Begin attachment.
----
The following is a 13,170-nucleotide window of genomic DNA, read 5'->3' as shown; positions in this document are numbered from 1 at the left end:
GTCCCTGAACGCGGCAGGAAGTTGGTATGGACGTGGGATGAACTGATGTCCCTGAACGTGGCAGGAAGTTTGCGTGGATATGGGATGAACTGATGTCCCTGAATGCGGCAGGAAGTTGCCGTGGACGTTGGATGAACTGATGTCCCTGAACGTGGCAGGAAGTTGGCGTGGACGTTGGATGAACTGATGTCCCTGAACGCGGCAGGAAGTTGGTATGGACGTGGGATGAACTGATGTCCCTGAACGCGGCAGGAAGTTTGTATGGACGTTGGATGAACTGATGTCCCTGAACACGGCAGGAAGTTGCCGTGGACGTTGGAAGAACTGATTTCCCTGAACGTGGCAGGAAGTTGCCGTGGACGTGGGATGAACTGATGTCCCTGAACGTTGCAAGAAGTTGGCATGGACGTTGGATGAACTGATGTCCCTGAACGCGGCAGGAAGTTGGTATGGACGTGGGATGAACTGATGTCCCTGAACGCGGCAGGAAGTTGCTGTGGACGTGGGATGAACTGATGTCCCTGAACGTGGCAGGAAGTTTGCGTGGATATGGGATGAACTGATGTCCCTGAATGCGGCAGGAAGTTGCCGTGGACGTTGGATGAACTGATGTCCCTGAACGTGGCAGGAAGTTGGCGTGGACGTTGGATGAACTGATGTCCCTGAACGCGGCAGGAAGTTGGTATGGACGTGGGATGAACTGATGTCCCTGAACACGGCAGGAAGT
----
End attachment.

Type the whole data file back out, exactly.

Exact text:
The following is a 13,170-nucleotide window of genomic DNA, read 5'->3' as shown; positions in this document are numbered from 1 at the left end:
GTCCCTGAACGCGGCAGGAAGTTGGTATGGACGTGGGATGAACTGATGTCCCTGAACGTGGCAGGAAGTTTGCGTGGATATGGGATGAACTGATGTCCCTGAATGCGGCAGGAAGTTGCCGTGGACGTTGGATGAACTGATGTCCCTGAACGTGGCAGGAAGTTGGCGTGGACGTTGGATGAACTGATGTCCCTGAACGCGGCAGGAAGTTGGTATGGACGTGGGATGAACTGATGTCCCTGAACGCGGCAGGAAGTTTGTATGGACGTTGGATGAACTGATGTCCCTGAACACGGCAGGAAGTTGCCGTGGACGTTGGAAGAACTGATTTCCCTGAACGTGGCAGGAAGTTGCCGTGGACGTGGGATGAACTGATGTCCCTGAACGTTGCAAGAAGTTGGCATGGACGTTGGATGAACTGATGTCCCTGAACGCGGCAGGAAGTTGGTATGGACGTGGGATGAACTGATGTCCCTGAACGCGGCAGGAAGTTGCTGTGGACGTGGGATGAACTGATGTCCCTGAACGTGGCAGGAAGTTTGCGTGGATATGGGATGAACTGATGTCCCTGAATGCGGCAGGAAGTTGCCGTGGACGTTGGATGAACTGATGTCCCTGAACGTGGCAGGAAGTTGGCGTGGACGTTGGATGAACTGATGTCCCTGAACGCGGCAGGAAGTTGGTATGGACGTGGGATGAACTGATGTCCCTGAACACGGCAGGAAGT